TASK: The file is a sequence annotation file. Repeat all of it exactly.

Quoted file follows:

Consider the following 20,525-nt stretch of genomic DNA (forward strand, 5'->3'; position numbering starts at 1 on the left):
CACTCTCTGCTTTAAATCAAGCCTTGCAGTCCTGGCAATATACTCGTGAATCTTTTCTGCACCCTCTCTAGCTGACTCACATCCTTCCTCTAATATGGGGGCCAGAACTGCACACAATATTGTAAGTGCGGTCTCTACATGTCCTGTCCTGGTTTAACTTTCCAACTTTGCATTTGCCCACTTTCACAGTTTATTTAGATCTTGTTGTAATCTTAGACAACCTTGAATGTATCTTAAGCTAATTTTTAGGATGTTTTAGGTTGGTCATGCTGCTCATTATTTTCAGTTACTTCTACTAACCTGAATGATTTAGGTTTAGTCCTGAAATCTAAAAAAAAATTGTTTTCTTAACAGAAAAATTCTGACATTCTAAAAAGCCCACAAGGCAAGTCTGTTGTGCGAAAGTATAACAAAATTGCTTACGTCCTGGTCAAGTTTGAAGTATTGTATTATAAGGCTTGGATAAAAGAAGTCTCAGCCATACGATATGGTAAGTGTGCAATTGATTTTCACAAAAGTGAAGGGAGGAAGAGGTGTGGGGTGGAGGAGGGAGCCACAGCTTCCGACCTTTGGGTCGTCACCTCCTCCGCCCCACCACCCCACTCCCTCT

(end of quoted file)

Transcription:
Consider the following 20,525-nt stretch of genomic DNA (forward strand, 5'->3'; position numbering starts at 1 on the left):
CACTCTCTGCTTTAAATCAAGCCTTGCAGTCCTGGCAATATACTCGTGAATCTTTTCTGCACCCTCTCTAGCTGACTCACATCCTTCCTCTAATATGGGGGCCAGAACTGCACACAATATTGTAAGTGCGGTCTCTACATGTCCTGTCCTGGTTTAACTTTCCAACTTTGCATTTGCCCACTTTCACAGTTTATTTAGATCTTGTTGTAATCTTAGACAACCTTGAATGTATCTTAAGCTAATTTTTAGGATGTTTTAGGTTGGTCATGCTGCTCATTATTTTCAGTTACTTCTACTAACCTGAATGATTTAGGTTTAGTCCTGAAATCTAAAAAAAAATTGTTTTCTTAACAGAAAAATTCTGACATTCTAAAAAGCCCACAAGGCAAGTCTGTTGTGCGAAAGTATAACAAAATTGCTTACGTCCTGGTCAAGTTTGAAGTATTGTATTATAAGGCTTGGATAAAAGAAGTCTCAGCCATACGATATGGTAAGTGTGCAATTGATTTTCACAAAAGTGAAGGGAGGAAGAGGTGTGGGGTGGAGGAGGGAGCCACAGCTTCCGACCTTTGGGTCGTCACCTCCTCCGCCCCACCACCCCACTCCCTCT